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CLARK AND DIVISION by Naomi Hirahara: Book Review

One of the most shameful episodes in American history is brought to life in the mystery Clark and Division Naomi Hirahara has taken the stories of the internment of thousands of Japanese-born and native-born Americans of Japanese ancestry following the Pearl Harbor attack and brilliantly woven it into a novel that will touch readers’ hearts as well as keep them guessing until the last page.

The Ito family has just been released from Manzanar, a “War Relocation Center” established by the United States government to house Japanese living in the States who are not eligible for citizenship.  Rose and Aki are teenagers born in the United States (Nisei) and are eligible for citizenship, but their parents, born in Japan (Issei), aren’t, so the entire family is sent to the center in 1942.

As the novel opens, Aki and her parents are set to join Rose in Chicago, where the War Relocation Authority has sent her, along with other Nisei, to help convince the public that Japanese born in America are loyal to the United States and not to the Empire of Japan.

When the three Itos arrive at Union Station, they’re surprised that Rose is not among the people waiting to greet them.  In the midst of the crowd is a young man they know from Manzanar.  He tells them, “There was an accident at the subway station last night,” and Aki immediately realizes that her beloved sister is dead.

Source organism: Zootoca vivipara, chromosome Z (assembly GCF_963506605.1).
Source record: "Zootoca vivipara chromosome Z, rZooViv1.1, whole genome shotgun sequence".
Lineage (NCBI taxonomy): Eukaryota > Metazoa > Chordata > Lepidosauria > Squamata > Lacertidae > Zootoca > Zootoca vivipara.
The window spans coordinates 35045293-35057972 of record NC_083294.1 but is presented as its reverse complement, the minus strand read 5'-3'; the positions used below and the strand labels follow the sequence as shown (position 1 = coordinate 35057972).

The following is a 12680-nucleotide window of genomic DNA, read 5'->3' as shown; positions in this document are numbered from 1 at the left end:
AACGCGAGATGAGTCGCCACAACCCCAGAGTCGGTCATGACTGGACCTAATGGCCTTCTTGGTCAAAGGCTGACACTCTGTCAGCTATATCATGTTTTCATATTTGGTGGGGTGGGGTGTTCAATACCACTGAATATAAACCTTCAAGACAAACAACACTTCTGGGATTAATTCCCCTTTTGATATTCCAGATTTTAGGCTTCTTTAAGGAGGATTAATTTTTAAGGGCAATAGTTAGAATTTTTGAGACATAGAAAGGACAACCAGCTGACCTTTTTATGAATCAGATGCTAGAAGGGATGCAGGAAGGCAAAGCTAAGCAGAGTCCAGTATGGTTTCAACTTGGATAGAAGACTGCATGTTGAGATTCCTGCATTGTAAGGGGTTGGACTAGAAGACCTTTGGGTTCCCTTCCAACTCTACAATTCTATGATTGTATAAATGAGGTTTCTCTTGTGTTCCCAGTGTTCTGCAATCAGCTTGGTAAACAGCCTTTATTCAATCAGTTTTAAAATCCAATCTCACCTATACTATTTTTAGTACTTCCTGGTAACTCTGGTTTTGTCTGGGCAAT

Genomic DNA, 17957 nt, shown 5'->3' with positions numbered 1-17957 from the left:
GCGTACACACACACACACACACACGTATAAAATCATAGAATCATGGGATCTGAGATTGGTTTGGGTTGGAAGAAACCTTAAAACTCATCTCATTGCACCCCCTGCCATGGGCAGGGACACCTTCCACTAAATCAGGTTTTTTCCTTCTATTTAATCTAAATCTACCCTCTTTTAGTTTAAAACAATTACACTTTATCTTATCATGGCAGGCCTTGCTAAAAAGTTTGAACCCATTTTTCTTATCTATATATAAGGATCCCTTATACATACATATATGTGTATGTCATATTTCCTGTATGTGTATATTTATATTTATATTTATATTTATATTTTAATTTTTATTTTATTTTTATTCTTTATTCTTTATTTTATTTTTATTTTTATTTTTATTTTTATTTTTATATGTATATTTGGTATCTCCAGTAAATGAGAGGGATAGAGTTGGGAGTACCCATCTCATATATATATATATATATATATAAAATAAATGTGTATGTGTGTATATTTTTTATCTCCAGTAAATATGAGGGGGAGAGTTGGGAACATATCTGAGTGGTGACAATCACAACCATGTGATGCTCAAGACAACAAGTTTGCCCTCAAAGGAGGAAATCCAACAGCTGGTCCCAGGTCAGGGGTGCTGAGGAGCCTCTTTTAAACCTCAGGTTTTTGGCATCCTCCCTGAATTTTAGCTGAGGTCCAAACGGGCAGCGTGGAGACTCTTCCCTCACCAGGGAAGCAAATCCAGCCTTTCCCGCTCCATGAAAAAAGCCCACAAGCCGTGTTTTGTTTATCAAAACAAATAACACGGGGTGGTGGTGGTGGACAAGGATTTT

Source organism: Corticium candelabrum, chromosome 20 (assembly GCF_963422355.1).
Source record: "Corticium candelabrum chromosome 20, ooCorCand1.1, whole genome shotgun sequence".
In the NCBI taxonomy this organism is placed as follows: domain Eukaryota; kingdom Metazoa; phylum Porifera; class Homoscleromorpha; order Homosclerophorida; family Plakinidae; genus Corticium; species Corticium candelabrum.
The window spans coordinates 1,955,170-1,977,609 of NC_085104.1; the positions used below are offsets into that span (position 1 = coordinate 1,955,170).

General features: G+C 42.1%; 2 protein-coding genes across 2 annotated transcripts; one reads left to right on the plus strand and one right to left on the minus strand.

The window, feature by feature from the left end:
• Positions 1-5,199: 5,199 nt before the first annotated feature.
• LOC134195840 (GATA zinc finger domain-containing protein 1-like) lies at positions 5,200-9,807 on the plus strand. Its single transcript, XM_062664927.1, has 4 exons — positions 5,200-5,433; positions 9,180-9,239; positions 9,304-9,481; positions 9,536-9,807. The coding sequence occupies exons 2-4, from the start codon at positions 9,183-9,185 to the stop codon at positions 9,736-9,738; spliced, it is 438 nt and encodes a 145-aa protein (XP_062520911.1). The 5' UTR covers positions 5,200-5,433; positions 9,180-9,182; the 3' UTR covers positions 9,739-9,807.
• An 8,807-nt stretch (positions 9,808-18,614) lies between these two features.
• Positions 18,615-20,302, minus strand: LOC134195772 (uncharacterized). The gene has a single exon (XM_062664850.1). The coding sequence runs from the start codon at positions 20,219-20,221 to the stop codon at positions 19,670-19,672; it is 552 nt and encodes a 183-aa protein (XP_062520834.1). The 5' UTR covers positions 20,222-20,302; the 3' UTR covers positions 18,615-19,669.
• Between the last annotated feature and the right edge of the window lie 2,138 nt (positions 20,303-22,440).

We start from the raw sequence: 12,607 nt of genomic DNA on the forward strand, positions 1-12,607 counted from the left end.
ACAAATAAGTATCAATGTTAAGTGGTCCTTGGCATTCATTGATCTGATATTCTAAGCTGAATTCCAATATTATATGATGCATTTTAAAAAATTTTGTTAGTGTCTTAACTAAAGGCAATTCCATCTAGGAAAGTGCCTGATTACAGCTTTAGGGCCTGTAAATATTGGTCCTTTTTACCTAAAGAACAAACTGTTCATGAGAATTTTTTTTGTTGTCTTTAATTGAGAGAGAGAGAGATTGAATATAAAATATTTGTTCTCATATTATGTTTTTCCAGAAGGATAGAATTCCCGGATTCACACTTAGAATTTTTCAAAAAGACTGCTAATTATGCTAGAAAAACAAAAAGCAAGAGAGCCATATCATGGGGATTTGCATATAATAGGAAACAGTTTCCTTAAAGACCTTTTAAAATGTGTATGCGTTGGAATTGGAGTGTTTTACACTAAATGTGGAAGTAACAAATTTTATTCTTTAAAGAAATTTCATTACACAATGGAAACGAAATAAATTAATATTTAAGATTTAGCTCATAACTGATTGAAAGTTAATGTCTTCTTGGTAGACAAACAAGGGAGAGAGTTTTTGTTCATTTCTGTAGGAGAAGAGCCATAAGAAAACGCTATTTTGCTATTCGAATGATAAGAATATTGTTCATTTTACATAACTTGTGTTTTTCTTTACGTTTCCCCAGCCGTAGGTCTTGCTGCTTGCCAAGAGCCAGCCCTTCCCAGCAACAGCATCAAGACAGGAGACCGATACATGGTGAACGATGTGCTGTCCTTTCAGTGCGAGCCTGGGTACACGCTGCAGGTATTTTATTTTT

At the coroner’s office the following morning, Aki is dealt a further blow.  She is told that Rose’s death was not an accident but suicide and that she recently had had an abortion.  Aki is devastated by the fact that her sister had had to go through the abortion alone, and she doesn’t believe she would have killed herself the day before her family was arriving in Chicago.  She determines to find out what really happened to Rose.

The book’s title refers to the subway station where Rose’s body was found, and it’s also Aki’s launching point in her investigation into her sister’s death.  Aki is fearless, traveling alone around the metropolitan area, talking to the police, fellow members of the established Japanese community, and recent Japanese arrivals from other internment camps to discover the truth.  She hears pieces of Rose’s story from members of each group, but it’s up to her to put them together to solve the mystery of her sister’s death.

Clark and Division is a fascinating and disturbing look into what was happening in the United States during World War II, the prejudices its government and its citizens held against the Japanese after Pearl Harbor, and the retaliation against immigrant and native-born Japanese alike.

Naomi Hirahara is the author of many novels, short stories, and biographies, and was formerly the editor of the Rafu Shimpo newspaper.  She also is the recipient of numerous awards, including the Edgar for the third mystery in her Mas Arai series, Snakeskin Shamishen.  You can read more about her at this website.

Check out the complete Marilyn’s Mystery Reads at her website.  In addition to book review posts, there are sections featuring Golden OldiesPast Masters and Mistresses, and an About Marilyn column that features her opinions about everything to do with mystery novels.


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